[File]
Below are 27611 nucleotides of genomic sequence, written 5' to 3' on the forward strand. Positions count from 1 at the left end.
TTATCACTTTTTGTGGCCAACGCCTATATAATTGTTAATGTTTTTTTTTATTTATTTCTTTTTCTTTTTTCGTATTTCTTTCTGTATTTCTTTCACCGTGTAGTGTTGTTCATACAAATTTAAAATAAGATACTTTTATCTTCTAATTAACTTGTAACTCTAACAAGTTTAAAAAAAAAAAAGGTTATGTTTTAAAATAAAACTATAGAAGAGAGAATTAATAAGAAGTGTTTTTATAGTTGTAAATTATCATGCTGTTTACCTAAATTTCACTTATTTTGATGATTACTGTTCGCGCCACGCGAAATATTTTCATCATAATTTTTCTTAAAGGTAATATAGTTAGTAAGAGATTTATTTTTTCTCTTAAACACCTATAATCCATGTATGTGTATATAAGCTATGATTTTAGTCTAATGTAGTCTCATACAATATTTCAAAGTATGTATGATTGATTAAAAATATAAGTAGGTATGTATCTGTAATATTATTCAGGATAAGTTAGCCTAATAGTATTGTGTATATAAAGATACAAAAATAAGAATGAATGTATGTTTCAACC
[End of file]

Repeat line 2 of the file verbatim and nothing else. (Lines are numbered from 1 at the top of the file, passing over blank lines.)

TTATCACTTTTTGTGGCCAACGCCTATATAATTGTTAATGTTTTTTTTTATTTATTTCTTTTTCTTTTTTCGTATTTCTTTCTGTATTTCTTTCACCGTGTAGTGTTGTTCATACAAATTTAAAATAAGATACTTTTATCTTCTAATTAACTTGTAACTCTAACAAGTTTAAAAAAAAAAAAGGTTATGTTTTAAAATAAAACTATAGAAGAGAGAATTAATAAGAAGTGTTTTTATAGTTGTAAATTATCATGCTGTTTACCTAAATTTCACTTATTTTGATGATTACTGTTCGCGCCACGCGAAATATTTTCATCATAATTTTTCTTAAAGGTAATATAGTTAGTAAGAGATTTATTTTTTCTCTTAAACACCTATAATCCATGTATGTGTATATAAGCTATGATTTTAGTCTAATGTAGTCTCATACAATATTTCAAAGTATGTATGATTGATTAAAAATATAAGTAGGTATGTATCTGTAATATTATTCAGGATAAGTTAGCCTAATAGTATTGTGTATATAAAGATACAAAAATAAGAATGAATGTATGTTTCAACC